Chopping Bloch
For 3 years, Bush's Special Counsel Has Made the Recent Firings of U.S. Attorneys
Look Like Child's Play

by Hans Johnson
Contributing Editor, In These Times
President, Progressive Victory

Imposition of partisan demands and reprisals against the corps of U.S. attorneys are just two symptoms of a more rampant rot within the White House.

For 3 years, a Bush-appointed lawyer with a pedigree in religious advocacy and now on the public payroll has been abusing his power over public servants. In addition to trying to make the administration safe for theocracy, he has undertaken a relentless attack on gay people and 30-year-old policies putting private behavior off-limits of consideration by government personnel operations.

His name is Scott Bloch, head of the federal Office of Special Counsel. The OSC was created in 1979 to enforce civil rights and later to protect whistleblowers in the federal workforce. In the past, the office has proved an important tool in reducing fraud and stopping discrimination inside the government.
The undue influence of partisan and ideological demands during this administration and the de facto removal of whistleblower protections have created an adverse climate for professional public servants. The recent firings of the U.S. attorneys highlight the premium on ideological control and retaliation during this administration. Scott Bloch and his mismanagement at the Office of Special Counsel are an integral part of these problems.

Bloch, a Kansas lawyer who earlier worked at the faith-based office of the Bush Justice Department, has infused the office with cronyism, secrecy, inefficiency, and bigotry. Under him, it has become a launching pad for attacks on civil and workers' rights. Its mission has been distorted and weakened.

Bloch took office in January 2004. Soon he removed anti-discrimination protections for gay and lesbian federal workers. Even Bloch's bosses in the Bush White House have said, "Longstanding federal policy prohibits discrimination against federal employees based on sexual orientation. President Bush expects federal agencies to enforce this policy and to ensure that all federal employees are protected from unfair discrimination at work."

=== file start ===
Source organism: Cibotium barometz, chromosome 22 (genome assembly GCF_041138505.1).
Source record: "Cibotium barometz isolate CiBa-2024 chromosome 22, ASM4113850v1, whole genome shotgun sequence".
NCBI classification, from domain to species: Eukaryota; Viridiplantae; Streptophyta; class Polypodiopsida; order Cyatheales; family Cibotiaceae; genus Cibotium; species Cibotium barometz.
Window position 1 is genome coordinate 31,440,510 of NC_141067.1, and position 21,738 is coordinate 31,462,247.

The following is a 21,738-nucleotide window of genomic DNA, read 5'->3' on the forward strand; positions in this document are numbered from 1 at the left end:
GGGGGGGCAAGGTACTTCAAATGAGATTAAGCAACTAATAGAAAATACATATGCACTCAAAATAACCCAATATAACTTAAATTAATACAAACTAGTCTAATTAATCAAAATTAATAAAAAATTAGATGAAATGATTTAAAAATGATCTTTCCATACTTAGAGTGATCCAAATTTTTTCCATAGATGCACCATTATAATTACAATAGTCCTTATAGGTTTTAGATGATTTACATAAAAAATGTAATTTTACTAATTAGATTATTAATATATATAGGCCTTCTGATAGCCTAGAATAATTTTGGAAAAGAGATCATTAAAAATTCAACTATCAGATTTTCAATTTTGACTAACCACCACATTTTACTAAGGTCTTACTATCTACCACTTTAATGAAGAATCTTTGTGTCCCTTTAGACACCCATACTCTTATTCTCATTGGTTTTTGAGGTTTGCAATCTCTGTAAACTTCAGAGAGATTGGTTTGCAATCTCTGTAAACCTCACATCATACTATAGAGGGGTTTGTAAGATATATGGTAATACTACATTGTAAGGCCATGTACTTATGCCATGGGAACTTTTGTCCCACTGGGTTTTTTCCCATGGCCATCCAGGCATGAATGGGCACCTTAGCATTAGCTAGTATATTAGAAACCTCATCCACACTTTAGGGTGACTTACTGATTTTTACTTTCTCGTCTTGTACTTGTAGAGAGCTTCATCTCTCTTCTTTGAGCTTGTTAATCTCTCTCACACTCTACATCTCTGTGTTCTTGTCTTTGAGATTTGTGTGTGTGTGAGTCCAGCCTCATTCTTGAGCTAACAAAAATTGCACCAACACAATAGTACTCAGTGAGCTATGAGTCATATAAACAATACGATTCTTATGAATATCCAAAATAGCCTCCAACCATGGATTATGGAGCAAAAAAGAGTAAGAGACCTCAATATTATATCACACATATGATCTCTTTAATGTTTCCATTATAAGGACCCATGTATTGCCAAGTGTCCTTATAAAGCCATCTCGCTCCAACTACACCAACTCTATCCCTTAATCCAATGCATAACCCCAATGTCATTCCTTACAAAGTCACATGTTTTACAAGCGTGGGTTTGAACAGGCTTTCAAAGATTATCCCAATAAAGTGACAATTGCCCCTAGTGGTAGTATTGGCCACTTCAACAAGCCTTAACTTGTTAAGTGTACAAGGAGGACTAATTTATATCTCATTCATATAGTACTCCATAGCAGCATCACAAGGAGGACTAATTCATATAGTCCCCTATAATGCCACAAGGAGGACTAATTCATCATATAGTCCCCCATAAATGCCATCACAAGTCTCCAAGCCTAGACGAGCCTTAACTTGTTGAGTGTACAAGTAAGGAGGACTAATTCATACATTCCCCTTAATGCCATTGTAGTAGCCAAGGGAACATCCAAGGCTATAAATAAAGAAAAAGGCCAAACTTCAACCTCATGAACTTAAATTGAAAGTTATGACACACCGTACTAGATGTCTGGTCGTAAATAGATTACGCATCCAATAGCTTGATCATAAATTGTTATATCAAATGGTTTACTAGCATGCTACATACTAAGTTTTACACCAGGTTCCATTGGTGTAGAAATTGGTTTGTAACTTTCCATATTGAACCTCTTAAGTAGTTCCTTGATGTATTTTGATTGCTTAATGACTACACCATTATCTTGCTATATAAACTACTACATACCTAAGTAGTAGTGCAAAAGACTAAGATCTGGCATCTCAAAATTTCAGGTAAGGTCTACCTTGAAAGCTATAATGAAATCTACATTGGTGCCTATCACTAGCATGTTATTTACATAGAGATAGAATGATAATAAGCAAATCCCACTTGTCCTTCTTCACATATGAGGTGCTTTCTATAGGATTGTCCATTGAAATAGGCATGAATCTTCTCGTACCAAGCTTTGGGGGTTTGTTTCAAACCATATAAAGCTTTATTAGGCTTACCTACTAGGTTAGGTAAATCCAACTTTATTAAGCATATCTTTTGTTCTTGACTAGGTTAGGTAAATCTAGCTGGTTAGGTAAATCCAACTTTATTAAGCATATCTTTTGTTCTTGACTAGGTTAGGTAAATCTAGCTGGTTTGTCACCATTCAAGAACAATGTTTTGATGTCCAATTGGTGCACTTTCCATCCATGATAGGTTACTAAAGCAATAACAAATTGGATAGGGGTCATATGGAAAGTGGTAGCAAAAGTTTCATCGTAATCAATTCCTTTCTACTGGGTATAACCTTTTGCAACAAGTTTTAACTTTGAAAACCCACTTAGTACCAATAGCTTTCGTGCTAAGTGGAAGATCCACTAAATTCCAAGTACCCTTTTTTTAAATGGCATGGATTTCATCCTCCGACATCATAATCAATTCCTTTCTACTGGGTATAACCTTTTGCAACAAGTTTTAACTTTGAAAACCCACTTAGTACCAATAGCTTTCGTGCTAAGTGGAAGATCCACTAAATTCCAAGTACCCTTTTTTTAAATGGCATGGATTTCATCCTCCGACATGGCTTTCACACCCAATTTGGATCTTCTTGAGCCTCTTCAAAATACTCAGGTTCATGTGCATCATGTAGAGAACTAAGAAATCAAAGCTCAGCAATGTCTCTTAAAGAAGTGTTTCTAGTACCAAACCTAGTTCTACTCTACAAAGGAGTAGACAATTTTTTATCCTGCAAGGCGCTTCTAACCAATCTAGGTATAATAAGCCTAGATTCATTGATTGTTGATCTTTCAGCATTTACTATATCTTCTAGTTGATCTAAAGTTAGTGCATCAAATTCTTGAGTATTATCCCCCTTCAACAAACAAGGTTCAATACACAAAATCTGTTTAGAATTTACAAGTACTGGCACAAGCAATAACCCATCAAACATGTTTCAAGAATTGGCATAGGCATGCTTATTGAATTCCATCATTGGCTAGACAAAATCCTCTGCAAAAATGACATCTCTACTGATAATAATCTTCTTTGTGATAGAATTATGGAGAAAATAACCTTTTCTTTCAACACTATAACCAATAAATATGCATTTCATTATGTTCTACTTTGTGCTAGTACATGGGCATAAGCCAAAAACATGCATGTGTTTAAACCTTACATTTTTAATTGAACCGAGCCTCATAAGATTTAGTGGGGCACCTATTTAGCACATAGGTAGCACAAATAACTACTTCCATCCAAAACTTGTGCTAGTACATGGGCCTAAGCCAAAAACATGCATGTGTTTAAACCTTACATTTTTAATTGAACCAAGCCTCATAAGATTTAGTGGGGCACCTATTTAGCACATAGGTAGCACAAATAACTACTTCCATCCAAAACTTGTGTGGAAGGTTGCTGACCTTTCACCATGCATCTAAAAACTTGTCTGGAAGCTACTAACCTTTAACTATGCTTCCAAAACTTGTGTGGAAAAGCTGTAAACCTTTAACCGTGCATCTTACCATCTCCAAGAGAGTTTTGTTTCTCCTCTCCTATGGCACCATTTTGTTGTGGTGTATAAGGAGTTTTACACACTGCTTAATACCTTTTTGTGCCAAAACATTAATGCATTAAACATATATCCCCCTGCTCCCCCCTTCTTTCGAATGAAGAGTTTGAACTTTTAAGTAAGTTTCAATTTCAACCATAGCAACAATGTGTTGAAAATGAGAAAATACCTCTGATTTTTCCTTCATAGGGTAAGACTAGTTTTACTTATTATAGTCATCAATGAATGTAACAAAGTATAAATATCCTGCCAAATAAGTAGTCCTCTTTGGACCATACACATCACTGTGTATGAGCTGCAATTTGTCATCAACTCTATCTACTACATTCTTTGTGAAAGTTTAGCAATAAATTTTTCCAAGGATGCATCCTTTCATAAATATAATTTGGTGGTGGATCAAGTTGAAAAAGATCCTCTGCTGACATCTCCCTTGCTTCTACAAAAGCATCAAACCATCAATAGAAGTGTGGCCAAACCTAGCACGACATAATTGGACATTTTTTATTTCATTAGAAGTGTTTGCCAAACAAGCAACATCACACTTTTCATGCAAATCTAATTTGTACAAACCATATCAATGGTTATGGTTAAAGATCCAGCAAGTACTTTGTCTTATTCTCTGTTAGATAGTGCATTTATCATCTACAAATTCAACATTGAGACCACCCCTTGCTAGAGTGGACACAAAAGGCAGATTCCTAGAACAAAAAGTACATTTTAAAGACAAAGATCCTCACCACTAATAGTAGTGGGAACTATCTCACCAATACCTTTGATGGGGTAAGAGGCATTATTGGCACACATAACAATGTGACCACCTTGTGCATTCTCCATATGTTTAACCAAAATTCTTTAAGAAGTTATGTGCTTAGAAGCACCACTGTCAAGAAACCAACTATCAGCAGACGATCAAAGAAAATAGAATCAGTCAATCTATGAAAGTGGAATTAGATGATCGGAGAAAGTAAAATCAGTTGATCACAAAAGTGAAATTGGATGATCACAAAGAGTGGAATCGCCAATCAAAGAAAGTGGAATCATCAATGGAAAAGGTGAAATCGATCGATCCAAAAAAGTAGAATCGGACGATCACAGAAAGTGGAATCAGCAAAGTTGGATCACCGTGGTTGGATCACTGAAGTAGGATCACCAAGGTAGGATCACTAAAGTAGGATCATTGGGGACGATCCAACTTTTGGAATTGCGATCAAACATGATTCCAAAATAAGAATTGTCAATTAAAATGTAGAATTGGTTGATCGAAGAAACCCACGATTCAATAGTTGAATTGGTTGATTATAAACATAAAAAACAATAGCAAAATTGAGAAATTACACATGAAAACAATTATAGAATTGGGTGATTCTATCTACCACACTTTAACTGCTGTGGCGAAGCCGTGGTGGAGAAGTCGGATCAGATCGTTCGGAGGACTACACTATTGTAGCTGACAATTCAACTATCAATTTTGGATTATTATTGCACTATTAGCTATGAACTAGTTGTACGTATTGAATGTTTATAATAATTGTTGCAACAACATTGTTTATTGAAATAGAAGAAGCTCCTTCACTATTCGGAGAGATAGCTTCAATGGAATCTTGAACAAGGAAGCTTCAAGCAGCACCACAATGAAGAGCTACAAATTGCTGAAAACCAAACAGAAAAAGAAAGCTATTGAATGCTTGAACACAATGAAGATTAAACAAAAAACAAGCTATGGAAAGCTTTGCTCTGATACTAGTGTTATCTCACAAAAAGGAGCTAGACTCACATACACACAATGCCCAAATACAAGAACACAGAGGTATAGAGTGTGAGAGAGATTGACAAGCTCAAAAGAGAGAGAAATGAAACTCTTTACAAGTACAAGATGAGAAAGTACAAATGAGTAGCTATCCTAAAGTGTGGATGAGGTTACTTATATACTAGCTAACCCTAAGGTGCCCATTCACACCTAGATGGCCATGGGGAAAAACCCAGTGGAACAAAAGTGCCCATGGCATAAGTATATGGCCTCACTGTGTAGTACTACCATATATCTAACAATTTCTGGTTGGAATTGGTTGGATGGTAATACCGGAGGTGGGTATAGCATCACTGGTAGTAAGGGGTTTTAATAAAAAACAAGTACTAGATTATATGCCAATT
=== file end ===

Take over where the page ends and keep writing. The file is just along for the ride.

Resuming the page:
Bloch, however, has deigned himself superior to this instruction, past precedent, and the values of ordinary, hard-working Americans. His actions convey a staggering arrogance: that he has the power to ignore policies he dislikes and inject prejudice into official, taxpayer-funded duties.
But Bloch did not stop at defending anti-gay bias.
In an effort to appear productive and reduce a large backlog of whistleblower cases, Bloch has eliminated more than 600 cases without investigation. Whistleblower cases can uncover misuse of government funds and improper contracts awarded to private companies. Such complaints deserve investigation, not sweeping under the carpet.
Bloch has undermined the mission of the OSC by lashing out at agency workers.  He informed 12 members of the OSC's legal and investigative staff that they were to accept involuntary transfers to various branch offices. He gave them 10 days to decide if they wanted to move and keep their job or be unemployed. The actions of Scott Bloch set a horrible example to federal workers and all Americans of good conscience. Why would anyone contact the Office of the Special Counsel to pursue claims of wrongful retaliation, knowing that the director has punished his own employees on the flimsiest suspicions?
Bloch is already under investigation by the Office of Personnel Management. In a 2005 Senate hearing on his mismanagement, the chair of the oversight committee, Susan Collins (R-Maine), didn't even bother to show up. Now, with a new, less indulgent leadership in Congress taking the reins, Bloch may have to answer for his track record of partisanship and reprisal.

It is time to restore the Office of the Special Counsel to its mission. It is time to stop the damage that Bloch has inflicted on civil and workers' rights. It's time for Congress to demand that Bush give Bloch the boot.